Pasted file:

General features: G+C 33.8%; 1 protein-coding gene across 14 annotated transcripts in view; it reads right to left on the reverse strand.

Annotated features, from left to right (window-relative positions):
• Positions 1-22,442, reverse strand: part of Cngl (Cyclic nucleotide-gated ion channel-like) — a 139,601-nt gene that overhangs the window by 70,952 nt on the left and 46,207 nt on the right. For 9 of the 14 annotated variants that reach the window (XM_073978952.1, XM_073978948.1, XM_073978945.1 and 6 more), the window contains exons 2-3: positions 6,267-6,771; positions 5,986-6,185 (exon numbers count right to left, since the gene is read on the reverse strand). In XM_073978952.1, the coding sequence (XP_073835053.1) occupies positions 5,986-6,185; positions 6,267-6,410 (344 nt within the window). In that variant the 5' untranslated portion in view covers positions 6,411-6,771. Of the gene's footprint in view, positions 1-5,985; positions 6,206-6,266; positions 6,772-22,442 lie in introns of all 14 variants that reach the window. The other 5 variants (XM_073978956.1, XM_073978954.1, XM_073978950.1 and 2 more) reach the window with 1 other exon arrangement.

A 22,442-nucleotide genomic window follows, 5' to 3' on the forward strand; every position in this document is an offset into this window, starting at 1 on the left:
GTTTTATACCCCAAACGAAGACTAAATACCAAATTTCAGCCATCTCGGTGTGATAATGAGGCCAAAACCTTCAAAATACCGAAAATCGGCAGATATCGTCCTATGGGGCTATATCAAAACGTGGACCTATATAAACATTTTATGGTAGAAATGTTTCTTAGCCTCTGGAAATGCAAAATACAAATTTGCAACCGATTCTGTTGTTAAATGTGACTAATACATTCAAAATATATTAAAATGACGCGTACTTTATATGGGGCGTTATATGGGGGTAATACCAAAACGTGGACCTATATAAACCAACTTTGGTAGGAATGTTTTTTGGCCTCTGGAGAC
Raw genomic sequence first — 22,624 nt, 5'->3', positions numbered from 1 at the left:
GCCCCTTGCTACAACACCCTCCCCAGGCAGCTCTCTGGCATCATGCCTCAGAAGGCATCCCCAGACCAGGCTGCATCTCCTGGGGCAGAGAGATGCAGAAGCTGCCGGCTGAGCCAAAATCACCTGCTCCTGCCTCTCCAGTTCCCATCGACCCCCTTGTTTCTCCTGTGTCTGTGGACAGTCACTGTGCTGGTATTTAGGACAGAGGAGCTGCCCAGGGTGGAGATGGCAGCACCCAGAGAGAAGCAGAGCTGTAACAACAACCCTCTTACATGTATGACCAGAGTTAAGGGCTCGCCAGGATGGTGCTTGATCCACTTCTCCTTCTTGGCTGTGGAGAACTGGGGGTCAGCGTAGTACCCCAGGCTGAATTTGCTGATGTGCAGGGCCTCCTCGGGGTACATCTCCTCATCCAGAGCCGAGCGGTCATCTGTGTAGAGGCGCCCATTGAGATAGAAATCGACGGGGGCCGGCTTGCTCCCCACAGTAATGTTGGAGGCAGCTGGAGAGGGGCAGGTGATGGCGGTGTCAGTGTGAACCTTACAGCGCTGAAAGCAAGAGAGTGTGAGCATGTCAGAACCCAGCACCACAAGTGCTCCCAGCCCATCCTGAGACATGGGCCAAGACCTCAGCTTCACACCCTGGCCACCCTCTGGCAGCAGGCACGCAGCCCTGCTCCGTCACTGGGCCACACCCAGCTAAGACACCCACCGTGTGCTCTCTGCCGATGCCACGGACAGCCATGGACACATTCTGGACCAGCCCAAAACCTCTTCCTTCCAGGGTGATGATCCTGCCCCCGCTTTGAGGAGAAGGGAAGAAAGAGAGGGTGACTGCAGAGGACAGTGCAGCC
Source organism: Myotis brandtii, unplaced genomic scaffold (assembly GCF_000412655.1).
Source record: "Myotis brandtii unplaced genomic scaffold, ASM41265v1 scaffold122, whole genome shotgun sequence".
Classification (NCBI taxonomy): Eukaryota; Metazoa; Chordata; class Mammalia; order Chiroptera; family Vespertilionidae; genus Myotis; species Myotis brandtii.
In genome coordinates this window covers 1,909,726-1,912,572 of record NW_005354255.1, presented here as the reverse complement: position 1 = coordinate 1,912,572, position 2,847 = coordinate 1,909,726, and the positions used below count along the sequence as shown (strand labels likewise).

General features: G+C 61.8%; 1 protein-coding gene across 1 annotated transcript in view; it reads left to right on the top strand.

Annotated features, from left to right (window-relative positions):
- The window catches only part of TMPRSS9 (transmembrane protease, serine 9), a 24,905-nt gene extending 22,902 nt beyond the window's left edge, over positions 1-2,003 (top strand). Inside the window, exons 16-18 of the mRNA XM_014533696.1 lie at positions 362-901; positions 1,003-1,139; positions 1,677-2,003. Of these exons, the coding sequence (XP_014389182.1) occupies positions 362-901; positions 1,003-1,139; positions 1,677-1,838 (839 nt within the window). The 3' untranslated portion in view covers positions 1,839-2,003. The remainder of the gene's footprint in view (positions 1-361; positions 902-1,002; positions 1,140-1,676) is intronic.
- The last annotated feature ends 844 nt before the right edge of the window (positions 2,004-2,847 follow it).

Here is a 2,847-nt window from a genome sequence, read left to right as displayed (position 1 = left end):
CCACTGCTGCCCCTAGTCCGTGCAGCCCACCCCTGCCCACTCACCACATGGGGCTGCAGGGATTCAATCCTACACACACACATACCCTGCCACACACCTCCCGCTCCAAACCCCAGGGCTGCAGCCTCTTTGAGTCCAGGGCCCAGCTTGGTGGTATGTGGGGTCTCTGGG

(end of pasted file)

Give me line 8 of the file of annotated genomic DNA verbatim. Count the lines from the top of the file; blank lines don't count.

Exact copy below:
Source organism: Myotis brandtii, unplaced genomic scaffold (assembly GCF_000412655.1).